For most, the Classics is a general term used to describe a group of races taking place in late March through early May. While the specific list of races is open to debate, most use the term in reference to Milan-San Remo, the Tour of Flanders (Ronde van Vlaanderen), Ghent-Wevelgem, the Amstel Gold Race, Fleche Wallone, and Liege-Bastogne-Liege. In fact, some might even consider Ghent-Wevelgem and Fleche Wallone “only” semi-classics as they’re a bit shorter than the rest.
A classic is long—usually more than 250km, and is run on a course steeped in tradition and local flavor. Each race is known for the various landmarks—usually hills—that give each event a character and flavor all its own. For example, when a Classics aficionado hears the word “Koppenberg” he thinks of the Tour of Flanders; when he hears “Poggio”; he thinks Milan-San Remo. Cobblestones are also prevalent, especially in April’s Tour of Flanders and Paris-Roubaix (a race with about 50km of them!). The courses rarely change, and when they do its not without public outcry from the municipalities left out. Furthermore, due to their spring dates, the weather usually adds another level of intrigue. Imagine, riding 24mm tires over a crown of wet cobblestones, trying to hold the wheel in front of you despite the constant shower of manure and grit being sprayed in your face. Sound like fun?
In some of the countries hosting them, these races are the biggest events of the year. The Tour of Flanders frequently has more than a million fans lining its route each year, with countless others sitting in bars and behind TV screens to watch the live commentary. In this country in particular, April is like the week before the Super Bowl. Each day’s news begins and ends with new updates, predictions, and speculation about the favorites and outsiders hoping to add a victory to their palmares.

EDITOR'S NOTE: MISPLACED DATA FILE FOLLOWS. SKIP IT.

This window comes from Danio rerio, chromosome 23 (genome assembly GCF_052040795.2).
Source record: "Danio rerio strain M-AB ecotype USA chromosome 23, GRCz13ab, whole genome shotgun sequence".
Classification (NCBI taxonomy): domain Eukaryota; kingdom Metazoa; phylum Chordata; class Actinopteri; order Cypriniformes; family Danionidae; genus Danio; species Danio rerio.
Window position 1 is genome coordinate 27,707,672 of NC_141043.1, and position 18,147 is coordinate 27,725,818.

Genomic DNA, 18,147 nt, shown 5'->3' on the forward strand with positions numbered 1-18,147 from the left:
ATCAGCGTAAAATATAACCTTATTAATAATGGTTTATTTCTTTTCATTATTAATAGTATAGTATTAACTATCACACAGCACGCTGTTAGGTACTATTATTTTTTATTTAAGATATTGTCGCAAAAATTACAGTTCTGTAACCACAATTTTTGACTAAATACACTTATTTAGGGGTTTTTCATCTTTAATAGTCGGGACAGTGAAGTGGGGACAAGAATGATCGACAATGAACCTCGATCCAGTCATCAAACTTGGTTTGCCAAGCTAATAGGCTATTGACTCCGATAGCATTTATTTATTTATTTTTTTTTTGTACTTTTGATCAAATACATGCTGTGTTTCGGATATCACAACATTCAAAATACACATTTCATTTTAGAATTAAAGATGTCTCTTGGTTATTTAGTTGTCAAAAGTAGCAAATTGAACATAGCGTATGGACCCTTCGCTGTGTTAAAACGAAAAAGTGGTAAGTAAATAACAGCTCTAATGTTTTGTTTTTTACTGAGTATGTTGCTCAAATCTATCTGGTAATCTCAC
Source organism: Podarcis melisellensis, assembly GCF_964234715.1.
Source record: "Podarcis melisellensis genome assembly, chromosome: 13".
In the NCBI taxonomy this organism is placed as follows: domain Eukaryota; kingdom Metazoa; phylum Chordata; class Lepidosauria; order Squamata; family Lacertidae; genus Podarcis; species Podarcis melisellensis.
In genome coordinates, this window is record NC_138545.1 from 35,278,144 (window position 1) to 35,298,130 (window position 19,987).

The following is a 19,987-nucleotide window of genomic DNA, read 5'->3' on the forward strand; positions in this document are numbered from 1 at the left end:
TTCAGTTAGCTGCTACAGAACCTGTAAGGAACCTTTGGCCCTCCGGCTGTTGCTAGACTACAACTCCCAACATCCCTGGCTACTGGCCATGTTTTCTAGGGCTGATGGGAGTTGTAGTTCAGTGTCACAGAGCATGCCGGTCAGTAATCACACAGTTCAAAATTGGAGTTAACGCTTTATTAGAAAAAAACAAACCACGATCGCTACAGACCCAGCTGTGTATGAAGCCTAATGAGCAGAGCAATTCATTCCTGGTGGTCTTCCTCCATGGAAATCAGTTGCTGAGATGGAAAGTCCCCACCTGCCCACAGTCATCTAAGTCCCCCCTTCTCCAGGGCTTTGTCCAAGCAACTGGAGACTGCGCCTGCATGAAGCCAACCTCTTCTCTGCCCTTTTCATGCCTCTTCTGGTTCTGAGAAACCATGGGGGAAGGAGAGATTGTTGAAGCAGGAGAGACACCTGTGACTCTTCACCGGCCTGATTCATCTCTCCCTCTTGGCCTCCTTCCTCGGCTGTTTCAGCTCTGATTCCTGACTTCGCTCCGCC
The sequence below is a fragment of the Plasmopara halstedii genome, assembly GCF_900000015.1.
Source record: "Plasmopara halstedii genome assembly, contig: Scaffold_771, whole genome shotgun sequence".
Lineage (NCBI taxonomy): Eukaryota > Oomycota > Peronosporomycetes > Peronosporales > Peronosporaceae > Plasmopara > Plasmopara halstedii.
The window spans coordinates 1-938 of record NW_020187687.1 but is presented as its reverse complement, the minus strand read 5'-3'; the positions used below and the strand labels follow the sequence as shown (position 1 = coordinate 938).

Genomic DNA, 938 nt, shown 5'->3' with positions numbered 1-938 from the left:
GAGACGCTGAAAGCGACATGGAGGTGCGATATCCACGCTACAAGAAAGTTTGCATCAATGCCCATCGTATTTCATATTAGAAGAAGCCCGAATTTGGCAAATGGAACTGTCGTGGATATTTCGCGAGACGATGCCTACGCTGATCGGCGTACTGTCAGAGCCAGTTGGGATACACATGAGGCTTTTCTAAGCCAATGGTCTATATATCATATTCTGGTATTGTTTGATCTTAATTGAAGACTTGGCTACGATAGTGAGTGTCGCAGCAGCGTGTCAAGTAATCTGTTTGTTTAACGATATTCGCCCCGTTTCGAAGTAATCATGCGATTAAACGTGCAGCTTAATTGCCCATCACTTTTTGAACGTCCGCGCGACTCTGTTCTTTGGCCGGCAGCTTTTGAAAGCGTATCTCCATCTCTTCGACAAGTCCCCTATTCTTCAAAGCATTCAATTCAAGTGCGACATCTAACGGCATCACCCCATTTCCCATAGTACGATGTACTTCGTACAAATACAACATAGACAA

The races themselves suit riders of different types, and thus call for different series of preparatory races in each case. Milan-San Remo has become a race for sprinters, with Paris-Nice or Tirreno Adriatico constituting the traditional warm-ups. Flanders, Ghent, and Roubaix are races for the true hard men; usually riders from northern climates (with the odd Italian or English-speaker here and there) excel here. Dwars door Vlaanderen, E3 Prijs, Brabantse Pijl, and the 3-Days of Depanne are the traditional races for these riders to hone their form and re-acquaint themselves with the cobbles, climbs, and perhaps most importantly, the weather of the region. Amstel Gold, Fleche, and Liege generally suit riders known to excel in stage races and grand tours —these races are known for longer, smoother climbs. The Tour of the Basque Country the week before offers the best preparation.
All in all, it makes for an exciting 6 weeks of racing. I prefer them to the grand tours as the variations in the terrain, the conditions, and the riders make for exciting displays of cycling’s best athletes competing at the sport’s highest level.
For more, head over to Pavé, a blog dedicated to the appreciation of everything these races have come to represent.by